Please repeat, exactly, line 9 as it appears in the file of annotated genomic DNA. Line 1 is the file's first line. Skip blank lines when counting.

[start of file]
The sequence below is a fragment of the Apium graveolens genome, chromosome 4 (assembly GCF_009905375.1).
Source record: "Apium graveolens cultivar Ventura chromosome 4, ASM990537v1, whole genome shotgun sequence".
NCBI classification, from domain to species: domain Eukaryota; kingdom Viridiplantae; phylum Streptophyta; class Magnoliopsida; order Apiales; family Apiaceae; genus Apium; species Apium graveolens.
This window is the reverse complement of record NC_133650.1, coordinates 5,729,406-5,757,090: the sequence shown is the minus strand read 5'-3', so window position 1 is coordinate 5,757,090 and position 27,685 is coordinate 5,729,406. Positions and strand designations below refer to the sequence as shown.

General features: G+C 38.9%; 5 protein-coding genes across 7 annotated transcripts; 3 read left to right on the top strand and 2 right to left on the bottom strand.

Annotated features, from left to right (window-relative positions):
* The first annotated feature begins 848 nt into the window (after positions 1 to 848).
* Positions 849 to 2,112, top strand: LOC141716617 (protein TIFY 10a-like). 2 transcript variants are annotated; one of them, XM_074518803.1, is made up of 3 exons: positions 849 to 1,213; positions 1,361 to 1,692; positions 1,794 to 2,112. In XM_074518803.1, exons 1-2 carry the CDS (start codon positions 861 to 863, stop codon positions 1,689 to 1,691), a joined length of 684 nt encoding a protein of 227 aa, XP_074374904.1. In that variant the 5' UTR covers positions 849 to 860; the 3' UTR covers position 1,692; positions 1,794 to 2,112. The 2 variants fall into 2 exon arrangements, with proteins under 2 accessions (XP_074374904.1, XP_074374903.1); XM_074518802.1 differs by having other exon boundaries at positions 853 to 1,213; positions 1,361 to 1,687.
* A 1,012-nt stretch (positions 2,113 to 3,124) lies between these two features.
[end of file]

* A 1,012-nt stretch (positions 2,113 to 3,124) lies between these two features.